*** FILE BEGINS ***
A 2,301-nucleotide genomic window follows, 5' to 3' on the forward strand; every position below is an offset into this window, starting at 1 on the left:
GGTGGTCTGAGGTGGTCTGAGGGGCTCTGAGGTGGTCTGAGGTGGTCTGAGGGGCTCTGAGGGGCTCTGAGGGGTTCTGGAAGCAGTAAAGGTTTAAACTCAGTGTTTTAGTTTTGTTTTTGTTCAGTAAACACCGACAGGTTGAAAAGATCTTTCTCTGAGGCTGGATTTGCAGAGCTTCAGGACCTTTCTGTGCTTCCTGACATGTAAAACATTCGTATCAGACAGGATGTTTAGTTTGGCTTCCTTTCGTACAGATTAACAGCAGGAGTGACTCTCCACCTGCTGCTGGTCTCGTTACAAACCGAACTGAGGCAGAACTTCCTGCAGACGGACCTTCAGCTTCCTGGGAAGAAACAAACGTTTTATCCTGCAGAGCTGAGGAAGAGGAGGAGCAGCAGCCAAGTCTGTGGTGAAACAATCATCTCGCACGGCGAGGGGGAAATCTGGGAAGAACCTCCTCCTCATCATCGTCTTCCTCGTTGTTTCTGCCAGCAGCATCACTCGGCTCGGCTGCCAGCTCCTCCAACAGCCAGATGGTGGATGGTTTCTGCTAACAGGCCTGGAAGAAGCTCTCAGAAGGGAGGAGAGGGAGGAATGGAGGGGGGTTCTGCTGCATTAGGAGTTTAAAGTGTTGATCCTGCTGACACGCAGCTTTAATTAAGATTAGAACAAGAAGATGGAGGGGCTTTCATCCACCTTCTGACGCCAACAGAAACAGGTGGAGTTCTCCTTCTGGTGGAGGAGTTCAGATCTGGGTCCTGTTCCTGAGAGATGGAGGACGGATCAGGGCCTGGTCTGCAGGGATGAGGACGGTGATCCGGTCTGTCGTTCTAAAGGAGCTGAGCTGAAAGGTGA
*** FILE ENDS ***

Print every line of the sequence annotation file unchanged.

A 2,301-nucleotide genomic window follows, 5' to 3' on the forward strand; every position below is an offset into this window, starting at 1 on the left:
GGTGGTCTGAGGTGGTCTGAGGGGCTCTGAGGTGGTCTGAGGTGGTCTGAGGGGCTCTGAGGGGCTCTGAGGGGTTCTGGAAGCAGTAAAGGTTTAAACTCAGTGTTTTAGTTTTGTTTTTGTTCAGTAAACACCGACAGGTTGAAAAGATCTTTCTCTGAGGCTGGATTTGCAGAGCTTCAGGACCTTTCTGTGCTTCCTGACATGTAAAACATTCGTATCAGACAGGATGTTTAGTTTGGCTTCCTTTCGTACAGATTAACAGCAGGAGTGACTCTCCACCTGCTGCTGGTCTCGTTACAAACCGAACTGAGGCAGAACTTCCTGCAGACGGACCTTCAGCTTCCTGGGAAGAAACAAACGTTTTATCCTGCAGAGCTGAGGAAGAGGAGGAGCAGCAGCCAAGTCTGTGGTGAAACAATCATCTCGCACGGCGAGGGGGAAATCTGGGAAGAACCTCCTCCTCATCATCGTCTTCCTCGTTGTTTCTGCCAGCAGCATCACTCGGCTCGGCTGCCAGCTCCTCCAACAGCCAGATGGTGGATGGTTTCTGCTAACAGGCCTGGAAGAAGCTCTCAGAAGGGAGGAGAGGGAGGAATGGAGGGGGGTTCTGCTGCATTAGGAGTTTAAAGTGTTGATCCTGCTGACACGCAGCTTTAATTAAGATTAGAACAAGAAGATGGAGGGGCTTTCATCCACCTTCTGACGCCAACAGAAACAGGTGGAGTTCTCCTTCTGGTGGAGGAGTTCAGATCTGGGTCCTGTTCCTGAGAGATGGAGGACGGATCAGGGCCTGGTCTGCAGGGATGAGGACGGTGATCCGGTCTGTCGTTCTAAAGGAGCTGAGCTGAAAGGTGA